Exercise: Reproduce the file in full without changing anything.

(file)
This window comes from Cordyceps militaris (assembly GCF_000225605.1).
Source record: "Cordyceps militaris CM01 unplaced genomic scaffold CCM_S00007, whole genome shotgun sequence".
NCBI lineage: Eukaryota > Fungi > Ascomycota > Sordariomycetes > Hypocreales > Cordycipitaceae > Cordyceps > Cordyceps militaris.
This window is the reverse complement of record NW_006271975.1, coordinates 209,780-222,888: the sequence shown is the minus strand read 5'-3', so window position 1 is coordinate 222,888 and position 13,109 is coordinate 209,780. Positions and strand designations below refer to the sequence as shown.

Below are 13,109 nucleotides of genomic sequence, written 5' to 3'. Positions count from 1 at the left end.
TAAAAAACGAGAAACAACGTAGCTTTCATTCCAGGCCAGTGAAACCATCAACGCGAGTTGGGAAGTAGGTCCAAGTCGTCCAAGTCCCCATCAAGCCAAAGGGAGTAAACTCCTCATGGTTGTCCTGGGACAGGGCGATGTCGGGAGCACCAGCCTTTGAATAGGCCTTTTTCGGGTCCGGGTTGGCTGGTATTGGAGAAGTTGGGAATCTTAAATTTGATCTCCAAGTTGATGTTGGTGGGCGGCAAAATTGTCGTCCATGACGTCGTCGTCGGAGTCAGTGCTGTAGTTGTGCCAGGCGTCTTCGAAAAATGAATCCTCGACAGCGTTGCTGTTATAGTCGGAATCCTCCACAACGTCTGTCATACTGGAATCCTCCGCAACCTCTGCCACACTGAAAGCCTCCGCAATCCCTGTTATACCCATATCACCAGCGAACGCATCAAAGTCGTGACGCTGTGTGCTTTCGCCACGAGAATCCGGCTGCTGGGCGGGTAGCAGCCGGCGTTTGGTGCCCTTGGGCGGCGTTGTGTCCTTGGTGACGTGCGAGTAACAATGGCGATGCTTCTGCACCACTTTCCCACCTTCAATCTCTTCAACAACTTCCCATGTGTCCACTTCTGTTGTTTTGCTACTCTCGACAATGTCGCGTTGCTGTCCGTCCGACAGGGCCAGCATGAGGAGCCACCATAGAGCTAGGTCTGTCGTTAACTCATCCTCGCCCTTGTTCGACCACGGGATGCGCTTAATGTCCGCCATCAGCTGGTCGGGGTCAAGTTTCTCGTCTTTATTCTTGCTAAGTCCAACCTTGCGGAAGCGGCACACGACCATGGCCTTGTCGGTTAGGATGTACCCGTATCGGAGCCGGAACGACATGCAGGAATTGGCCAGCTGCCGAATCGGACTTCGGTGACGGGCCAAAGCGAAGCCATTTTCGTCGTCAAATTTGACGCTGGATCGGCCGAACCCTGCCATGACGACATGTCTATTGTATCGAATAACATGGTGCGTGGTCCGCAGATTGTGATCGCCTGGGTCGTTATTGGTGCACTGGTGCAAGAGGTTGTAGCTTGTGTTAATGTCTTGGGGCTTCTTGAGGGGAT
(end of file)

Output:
This window comes from Cordyceps militaris (assembly GCF_000225605.1).
Source record: "Cordyceps militaris CM01 unplaced genomic scaffold CCM_S00007, whole genome shotgun sequence".
NCBI lineage: Eukaryota > Fungi > Ascomycota > Sordariomycetes > Hypocreales > Cordycipitaceae > Cordyceps > Cordyceps militaris.
This window is the reverse complement of record NW_006271975.1, coordinates 209,780-222,888: the sequence shown is the minus strand read 5'-3', so window position 1 is coordinate 222,888 and position 13,109 is coordinate 209,780. Positions and strand designations below refer to the sequence as shown.

Below are 13,109 nucleotides of genomic sequence, written 5' to 3'. Positions count from 1 at the left end.
TAAAAAACGAGAAACAACGTAGCTTTCATTCCAGGCCAGTGAAACCATCAACGCGAGTTGGGAAGTAGGTCCAAGTCGTCCAAGTCCCCATCAAGCCAAAGGGAGTAAACTCCTCATGGTTGTCCTGGGACAGGGCGATGTCGGGAGCACCAGCCTTTGAATAGGCCTTTTTCGGGTCCGGGTTGGCTGGTATTGGAGAAGTTGGGAATCTTAAATTTGATCTCCAAGTTGATGTTGGTGGGCGGCAAAATTGTCGTCCATGACGTCGTCGTCGGAGTCAGTGCTGTAGTTGTGCCAGGCGTCTTCGAAAAATGAATCCTCGACAGCGTTGCTGTTATAGTCGGAATCCTCCACAACGTCTGTCATACTGGAATCCTCCGCAACCTCTGCCACACTGAAAGCCTCCGCAATCCCTGTTATACCCATATCACCAGCGAACGCATCAAAGTCGTGACGCTGTGTGCTTTCGCCACGAGAATCCGGCTGCTGGGCGGGTAGCAGCCGGCGTTTGGTGCCCTTGGGCGGCGTTGTGTCCTTGGTGACGTGCGAGTAACAATGGCGATGCTTCTGCACCACTTTCCCACCTTCAATCTCTTCAACAACTTCCCATGTGTCCACTTCTGTTGTTTTGCTACTCTCGACAATGTCGCGTTGCTGTCCGTCCGACAGGGCCAGCATGAGGAGCCACCATAGAGCTAGGTCTGTCGTTAACTCATCCTCGCCCTTGTTCGACCACGGGATGCGCTTAATGTCCGCCATCAGCTGGTCGGGGTCAAGTTTCTCGTCTTTATTCTTGCTAAGTCCAACCTTGCGGAAGCGGCACACGACCATGGCCTTGTCGGTTAGGATGTACCCGTATCGGAGCCGGAACGACATGCAGGAATTGGCCAGCTGCCGAATCGGACTTCGGTGACGGGCCAAAGCGAAGCCATTTTCGTCGTCAAATTTGACGCTGGATCGGCCGAACCCTGCCATGACGACATGTCTATTGTATCGAATAACATGGTGCGTGGTCCGCAGATTGTGATCGCCTGGGTCGTTATTGGTGCACTGGTGCAAGAGGTTGTAGCTTGTGTTAATGTCTTGGGGCTTCTTGAGGGGAT